Carrots, as you’ve never had them before (unless…)

Unless … you’ve been to Sage’s Cafe in downtown SLC.

The first time we went to Sage’s we had no idea it was a vegan restaurant and we were, quite honestly, relatively unimpressed with one exception. This was many years ago. We have been back many times now, and while the food is always tasty and we try something different every time (or the same thing we had before but forgot how we liked it), we always go back for the same thing. And every time I recommend Sage’s or someone asks what is good, I always say they must, MUST, get the Carrot Butter.

And what’s the deal? Apparently, it’s pick your favorite animal week here at GCF. We have two rat-bags and a “green” frog. This totally works though, because in my house, my five year old insists that we always choose an animal to be for the daywhen we wake up in the morning. So, today I pick a copy-cat (love your creations Chef Ian – I just need them family-sized!). So, with a bit of internet searching and a little tweaking, I’ve mastered this beautiful, NEON ORANGE creation. I sent my husband a picture of the Vitamix full of orange stuff, and he told me it might freak people out to know this was food. When he got home and saw the Vosen’s seeded baguette, he knew dinner would be amazing. At least for the grown-ups. (This is not a kid-approved recipe, which I totally don’t get because it’s sweet. And neon orange. What’s not to like?)

Then I brought some down to Somer’s for her post-birthday bash. It seemed to go over pretty well. (Her text tonight said this: Can’t. Stop. Eating. Carrot. Butter.) Erika was a bit thrilled with it as well, and told me I HAD to post it soon. I sorta wish I’d taken pictures today since we made lovely open-faced sandwiches with fresh garden vegetables on crusty bread. So, so good.

So, here is the scoop:

Sage’s Carrot Butter

1 ¼ lb. (about 6-7 medium) carrots, peeled, small dice
¾ c. macadamia nuts
¼ c. safflower or canola oil
2 T. maple syrup
½ T. salt
½ – 1 t. vanilla, to taste


  • Steam carrots until very tender, 20-30 minutes depending on how small you dice them. Reserve about ½ c. of your steaming water
  • Place carrots, nuts, oil, maple syrup, salt, vanilla, and ¼ c. reserved water in blender or food processor. Let it rip until the texture is very smooth, almost the consistency of fluffy frosting. A Vitamix or Blendtec will do the job handily, but I make no claims to the performance of other apparatuses – consider soaking your macadamias if you’re ripping without super-blender.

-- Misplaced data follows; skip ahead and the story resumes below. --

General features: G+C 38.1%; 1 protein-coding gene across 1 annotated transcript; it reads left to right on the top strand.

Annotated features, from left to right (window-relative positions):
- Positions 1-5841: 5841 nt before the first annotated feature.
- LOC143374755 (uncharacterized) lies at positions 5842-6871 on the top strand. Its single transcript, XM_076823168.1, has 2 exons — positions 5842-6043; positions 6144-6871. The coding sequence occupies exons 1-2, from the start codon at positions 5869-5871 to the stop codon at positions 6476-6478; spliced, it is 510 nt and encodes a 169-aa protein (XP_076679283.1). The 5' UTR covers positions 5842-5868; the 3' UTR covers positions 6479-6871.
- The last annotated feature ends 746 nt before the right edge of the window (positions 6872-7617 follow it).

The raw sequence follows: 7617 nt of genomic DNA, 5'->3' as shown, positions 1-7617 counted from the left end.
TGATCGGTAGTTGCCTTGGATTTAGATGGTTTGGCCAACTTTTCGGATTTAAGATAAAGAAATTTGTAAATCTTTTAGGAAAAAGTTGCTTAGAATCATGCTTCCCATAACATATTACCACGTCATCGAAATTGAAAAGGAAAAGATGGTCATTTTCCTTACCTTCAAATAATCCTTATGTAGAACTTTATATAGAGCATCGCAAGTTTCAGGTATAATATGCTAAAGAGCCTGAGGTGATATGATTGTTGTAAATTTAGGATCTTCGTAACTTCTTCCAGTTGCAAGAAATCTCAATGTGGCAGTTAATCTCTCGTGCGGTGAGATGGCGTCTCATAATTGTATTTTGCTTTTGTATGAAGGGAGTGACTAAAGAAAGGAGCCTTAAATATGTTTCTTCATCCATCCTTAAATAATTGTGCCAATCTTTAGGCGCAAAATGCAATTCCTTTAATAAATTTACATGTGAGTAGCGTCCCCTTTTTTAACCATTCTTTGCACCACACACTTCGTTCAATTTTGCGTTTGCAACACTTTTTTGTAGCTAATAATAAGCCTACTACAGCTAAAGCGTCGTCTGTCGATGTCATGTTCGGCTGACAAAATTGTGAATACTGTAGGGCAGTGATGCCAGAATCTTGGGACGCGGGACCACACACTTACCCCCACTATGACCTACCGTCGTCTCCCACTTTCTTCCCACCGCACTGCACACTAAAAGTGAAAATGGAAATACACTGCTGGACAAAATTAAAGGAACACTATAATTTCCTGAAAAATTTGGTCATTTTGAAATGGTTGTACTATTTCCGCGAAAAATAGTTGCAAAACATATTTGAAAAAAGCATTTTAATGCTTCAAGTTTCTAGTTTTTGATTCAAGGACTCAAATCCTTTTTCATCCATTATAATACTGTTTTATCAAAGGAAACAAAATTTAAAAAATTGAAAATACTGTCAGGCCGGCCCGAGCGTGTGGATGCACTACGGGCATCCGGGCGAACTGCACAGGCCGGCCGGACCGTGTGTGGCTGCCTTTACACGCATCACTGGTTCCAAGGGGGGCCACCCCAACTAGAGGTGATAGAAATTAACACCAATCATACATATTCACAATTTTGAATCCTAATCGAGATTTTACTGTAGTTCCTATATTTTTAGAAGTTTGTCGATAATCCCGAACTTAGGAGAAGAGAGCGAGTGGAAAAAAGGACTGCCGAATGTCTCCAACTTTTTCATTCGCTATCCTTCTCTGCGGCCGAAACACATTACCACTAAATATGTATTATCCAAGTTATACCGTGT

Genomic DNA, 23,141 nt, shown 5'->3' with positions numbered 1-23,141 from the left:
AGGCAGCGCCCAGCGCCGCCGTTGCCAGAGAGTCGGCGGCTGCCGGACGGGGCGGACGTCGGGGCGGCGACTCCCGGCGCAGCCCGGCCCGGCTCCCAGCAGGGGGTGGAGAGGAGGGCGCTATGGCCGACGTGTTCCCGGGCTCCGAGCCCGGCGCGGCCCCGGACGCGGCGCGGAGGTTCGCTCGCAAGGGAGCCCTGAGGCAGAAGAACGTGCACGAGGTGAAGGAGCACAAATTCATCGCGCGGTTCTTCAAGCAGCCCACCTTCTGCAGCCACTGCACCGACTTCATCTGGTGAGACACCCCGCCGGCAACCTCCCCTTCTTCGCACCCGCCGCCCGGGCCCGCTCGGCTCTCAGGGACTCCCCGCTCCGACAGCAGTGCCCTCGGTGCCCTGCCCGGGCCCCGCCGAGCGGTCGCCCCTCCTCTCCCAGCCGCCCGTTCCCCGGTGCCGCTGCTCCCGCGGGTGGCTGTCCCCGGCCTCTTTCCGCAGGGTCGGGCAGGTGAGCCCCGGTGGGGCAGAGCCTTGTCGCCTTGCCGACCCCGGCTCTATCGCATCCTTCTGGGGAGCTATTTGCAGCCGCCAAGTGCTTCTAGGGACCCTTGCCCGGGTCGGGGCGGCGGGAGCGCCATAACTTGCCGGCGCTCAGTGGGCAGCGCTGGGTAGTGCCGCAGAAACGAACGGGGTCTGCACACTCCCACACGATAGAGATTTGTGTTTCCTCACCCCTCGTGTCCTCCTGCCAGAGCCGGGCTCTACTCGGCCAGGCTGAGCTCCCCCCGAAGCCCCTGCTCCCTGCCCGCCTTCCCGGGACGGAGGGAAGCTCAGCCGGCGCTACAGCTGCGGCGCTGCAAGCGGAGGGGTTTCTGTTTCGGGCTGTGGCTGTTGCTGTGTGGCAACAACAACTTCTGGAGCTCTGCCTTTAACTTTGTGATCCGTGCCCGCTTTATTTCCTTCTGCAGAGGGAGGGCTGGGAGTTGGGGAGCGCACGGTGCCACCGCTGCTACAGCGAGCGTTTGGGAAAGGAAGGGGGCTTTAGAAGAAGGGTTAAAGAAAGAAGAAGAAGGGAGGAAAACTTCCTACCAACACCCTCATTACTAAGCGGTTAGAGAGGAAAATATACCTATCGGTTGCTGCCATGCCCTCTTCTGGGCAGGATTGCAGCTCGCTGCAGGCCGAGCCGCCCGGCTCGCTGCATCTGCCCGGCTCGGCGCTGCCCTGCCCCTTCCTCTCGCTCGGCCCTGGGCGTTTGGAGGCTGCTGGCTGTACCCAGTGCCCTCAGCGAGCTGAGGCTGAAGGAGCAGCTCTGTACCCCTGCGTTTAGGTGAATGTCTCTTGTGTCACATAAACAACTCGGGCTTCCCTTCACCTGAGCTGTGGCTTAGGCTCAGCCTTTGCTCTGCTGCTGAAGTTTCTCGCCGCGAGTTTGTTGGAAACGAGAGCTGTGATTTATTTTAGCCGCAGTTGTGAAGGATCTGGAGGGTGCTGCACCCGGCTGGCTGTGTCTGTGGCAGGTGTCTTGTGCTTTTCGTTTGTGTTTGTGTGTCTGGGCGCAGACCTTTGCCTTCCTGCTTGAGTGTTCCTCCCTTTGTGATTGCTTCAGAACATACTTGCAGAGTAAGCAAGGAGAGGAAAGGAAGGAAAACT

• Serve on crusty seeded baguette with cucumbers, or on a spoon. It also makes a delicious sandwich spread or cucumber spread (that’s how Erika ate hers since she’s giving wheat the crusty eye these days).

ETW: Cafe Supernatural & my copycat recipe!

The night before my birthday we got a babysitter and hit the town. I sometimes forget how awesome life is with just two until three seems more awesome than five and I wonder what the two of us alone would be like…

I digress. Upon hitting the town, or rather just after we walked out the door, we did as all good married couples do and looked at each other and said, “Huh, what do you want to do?”

“I dunno, leaving the house was a good first step. You hungry?”

“Come to think of it, yeah. Did I eat yet today?” (That was me, if you couldn’t tell – the bottomless pit.)

And then we ended up (after wandering around Trolley Square for 15 minutes) at Cafe Supernatural. Just FYI, so as to spare you the random phone call asking where they are – it’s on the west side, outside of the main building adjoining a yoga studio.  Cafe Supernatural is Chef Ian Brandt’s fourth plant-based venture, following after Sage’s Cafe, Vertical Diner, and Cali’s Natural Foods.